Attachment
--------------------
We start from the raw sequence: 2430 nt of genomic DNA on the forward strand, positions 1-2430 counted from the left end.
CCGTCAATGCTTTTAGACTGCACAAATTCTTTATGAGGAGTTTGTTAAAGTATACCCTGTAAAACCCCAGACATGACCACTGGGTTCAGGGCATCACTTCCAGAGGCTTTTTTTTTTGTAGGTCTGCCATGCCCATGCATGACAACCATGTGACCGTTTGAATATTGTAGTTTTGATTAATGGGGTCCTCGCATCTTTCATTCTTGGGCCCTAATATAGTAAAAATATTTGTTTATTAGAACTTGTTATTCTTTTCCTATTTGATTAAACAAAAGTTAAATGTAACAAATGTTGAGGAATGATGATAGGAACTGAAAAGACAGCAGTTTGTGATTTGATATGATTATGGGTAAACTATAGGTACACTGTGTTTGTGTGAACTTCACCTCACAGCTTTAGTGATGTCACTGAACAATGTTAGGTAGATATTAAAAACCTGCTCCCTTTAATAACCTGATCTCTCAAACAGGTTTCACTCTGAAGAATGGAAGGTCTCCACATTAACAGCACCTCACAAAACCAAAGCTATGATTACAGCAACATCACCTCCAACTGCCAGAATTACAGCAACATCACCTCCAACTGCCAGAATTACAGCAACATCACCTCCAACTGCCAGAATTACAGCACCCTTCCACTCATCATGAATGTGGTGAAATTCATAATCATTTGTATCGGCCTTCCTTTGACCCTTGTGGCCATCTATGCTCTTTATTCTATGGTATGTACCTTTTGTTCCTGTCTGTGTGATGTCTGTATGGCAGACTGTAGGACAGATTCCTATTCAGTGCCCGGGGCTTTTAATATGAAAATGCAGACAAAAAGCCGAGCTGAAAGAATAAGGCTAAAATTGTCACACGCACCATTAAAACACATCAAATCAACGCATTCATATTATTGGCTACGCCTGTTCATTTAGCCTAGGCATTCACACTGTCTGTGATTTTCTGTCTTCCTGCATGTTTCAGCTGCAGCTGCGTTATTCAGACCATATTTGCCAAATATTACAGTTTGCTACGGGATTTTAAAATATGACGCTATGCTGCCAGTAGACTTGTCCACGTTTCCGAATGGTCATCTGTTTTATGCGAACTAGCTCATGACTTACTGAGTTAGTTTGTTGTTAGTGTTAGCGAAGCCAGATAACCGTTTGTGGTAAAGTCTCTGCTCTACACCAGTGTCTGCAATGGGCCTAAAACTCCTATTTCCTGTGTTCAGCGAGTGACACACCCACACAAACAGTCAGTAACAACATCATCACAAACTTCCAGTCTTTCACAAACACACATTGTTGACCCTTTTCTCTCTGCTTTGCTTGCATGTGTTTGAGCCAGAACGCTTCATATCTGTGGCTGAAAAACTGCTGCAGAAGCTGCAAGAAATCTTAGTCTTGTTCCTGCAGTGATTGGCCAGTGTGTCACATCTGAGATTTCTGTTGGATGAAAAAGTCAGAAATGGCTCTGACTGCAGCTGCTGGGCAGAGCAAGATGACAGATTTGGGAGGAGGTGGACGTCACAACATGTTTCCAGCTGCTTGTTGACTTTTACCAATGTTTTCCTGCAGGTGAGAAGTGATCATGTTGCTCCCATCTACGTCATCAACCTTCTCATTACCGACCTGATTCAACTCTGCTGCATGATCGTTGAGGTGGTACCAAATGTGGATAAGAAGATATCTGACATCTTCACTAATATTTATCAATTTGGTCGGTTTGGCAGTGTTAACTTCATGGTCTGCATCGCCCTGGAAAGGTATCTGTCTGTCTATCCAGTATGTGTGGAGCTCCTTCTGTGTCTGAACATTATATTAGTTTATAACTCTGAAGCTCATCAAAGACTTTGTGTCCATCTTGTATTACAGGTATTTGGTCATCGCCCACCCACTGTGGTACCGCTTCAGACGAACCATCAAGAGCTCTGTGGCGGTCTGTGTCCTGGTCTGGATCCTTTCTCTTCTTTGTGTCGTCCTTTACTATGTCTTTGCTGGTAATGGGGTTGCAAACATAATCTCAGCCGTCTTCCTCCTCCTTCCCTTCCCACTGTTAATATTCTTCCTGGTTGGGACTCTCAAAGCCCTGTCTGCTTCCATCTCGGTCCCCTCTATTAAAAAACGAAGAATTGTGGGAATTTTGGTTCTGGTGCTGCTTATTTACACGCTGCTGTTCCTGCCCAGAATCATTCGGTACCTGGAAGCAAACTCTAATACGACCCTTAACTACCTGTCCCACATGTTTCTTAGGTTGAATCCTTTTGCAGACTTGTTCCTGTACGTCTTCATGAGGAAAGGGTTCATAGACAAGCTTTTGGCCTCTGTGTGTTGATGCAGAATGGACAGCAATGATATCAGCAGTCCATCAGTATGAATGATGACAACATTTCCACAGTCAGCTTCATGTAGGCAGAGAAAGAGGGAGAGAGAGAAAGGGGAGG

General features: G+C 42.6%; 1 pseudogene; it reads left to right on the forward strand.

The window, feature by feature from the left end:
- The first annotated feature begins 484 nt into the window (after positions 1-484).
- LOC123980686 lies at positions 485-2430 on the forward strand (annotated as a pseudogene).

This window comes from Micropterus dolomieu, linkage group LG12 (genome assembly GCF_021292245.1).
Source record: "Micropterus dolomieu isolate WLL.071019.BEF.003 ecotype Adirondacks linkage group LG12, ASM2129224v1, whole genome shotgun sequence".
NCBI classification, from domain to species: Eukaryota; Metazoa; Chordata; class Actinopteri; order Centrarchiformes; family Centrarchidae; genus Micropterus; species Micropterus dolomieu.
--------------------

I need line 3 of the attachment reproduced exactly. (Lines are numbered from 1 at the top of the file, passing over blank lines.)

General features: G+C 42.6%; 1 pseudogene; it reads left to right on the forward strand.